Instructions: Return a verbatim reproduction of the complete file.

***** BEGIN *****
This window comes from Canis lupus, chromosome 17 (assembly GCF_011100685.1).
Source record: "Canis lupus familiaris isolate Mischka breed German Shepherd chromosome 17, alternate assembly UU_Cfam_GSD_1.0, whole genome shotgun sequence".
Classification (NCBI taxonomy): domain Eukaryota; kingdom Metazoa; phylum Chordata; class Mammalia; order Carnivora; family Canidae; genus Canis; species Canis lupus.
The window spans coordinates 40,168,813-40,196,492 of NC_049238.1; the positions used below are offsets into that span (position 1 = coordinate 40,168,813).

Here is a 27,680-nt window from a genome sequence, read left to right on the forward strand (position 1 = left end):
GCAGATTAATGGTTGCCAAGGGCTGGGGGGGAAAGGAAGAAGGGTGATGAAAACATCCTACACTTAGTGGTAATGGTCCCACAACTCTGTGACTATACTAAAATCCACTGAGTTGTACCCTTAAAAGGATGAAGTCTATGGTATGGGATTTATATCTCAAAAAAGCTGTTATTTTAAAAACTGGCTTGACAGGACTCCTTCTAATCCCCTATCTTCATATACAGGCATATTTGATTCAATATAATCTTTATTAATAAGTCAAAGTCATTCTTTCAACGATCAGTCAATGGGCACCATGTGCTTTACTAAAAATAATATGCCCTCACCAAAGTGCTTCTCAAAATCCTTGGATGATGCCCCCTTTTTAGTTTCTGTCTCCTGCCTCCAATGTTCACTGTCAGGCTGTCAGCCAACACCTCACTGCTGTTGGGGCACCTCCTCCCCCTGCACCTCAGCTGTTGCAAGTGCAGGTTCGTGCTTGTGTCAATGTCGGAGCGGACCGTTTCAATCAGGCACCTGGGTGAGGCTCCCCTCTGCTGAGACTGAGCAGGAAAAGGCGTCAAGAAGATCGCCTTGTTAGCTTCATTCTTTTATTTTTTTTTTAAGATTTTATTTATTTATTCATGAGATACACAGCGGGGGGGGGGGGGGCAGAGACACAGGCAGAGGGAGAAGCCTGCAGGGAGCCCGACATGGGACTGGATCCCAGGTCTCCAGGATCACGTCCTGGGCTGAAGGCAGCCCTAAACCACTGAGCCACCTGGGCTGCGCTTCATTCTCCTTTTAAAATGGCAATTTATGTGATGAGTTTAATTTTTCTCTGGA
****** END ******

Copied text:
This window comes from Canis lupus, chromosome 17 (assembly GCF_011100685.1).
Source record: "Canis lupus familiaris isolate Mischka breed German Shepherd chromosome 17, alternate assembly UU_Cfam_GSD_1.0, whole genome shotgun sequence".
Classification (NCBI taxonomy): domain Eukaryota; kingdom Metazoa; phylum Chordata; class Mammalia; order Carnivora; family Canidae; genus Canis; species Canis lupus.
The window spans coordinates 40,168,813-40,196,492 of NC_049238.1; the positions used below are offsets into that span (position 1 = coordinate 40,168,813).

Here is a 27,680-nt window from a genome sequence, read left to right on the forward strand (position 1 = left end):
GCAGATTAATGGTTGCCAAGGGCTGGGGGGGAAAGGAAGAAGGGTGATGAAAACATCCTACACTTAGTGGTAATGGTCCCACAACTCTGTGACTATACTAAAATCCACTGAGTTGTACCCTTAAAAGGATGAAGTCTATGGTATGGGATTTATATCTCAAAAAAGCTGTTATTTTAAAAACTGGCTTGACAGGACTCCTTCTAATCCCCTATCTTCATATACAGGCATATTTGATTCAATATAATCTTTATTAATAAGTCAAAGTCATTCTTTCAACGATCAGTCAATGGGCACCATGTGCTTTACTAAAAATAATATGCCCTCACCAAAGTGCTTCTCAAAATCCTTGGATGATGCCCCCTTTTTAGTTTCTGTCTCCTGCCTCCAATGTTCACTGTCAGGCTGTCAGCCAACACCTCACTGCTGTTGGGGCACCTCCTCCCCCTGCACCTCAGCTGTTGCAAGTGCAGGTTCGTGCTTGTGTCAATGTCGGAGCGGACCGTTTCAATCAGGCACCTGGGTGAGGCTCCCCTCTGCTGAGACTGAGCAGGAAAAGGCGTCAAGAAGATCGCCTTGTTAGCTTCATTCTTTTATTTTTTTTTTAAGATTTTATTTATTTATTCATGAGATACACAGCGGGGGGGGGGGGGGCAGAGACACAGGCAGAGGGAGAAGCCTGCAGGGAGCCCGACATGGGACTGGATCCCAGGTCTCCAGGATCACGTCCTGGGCTGAAGGCAGCCCTAAACCACTGAGCCACCTGGGCTGCGCTTCATTCTCCTTTTAAAATGGCAATTTATGTGATGAGTTTAATTTTTCTCTGGA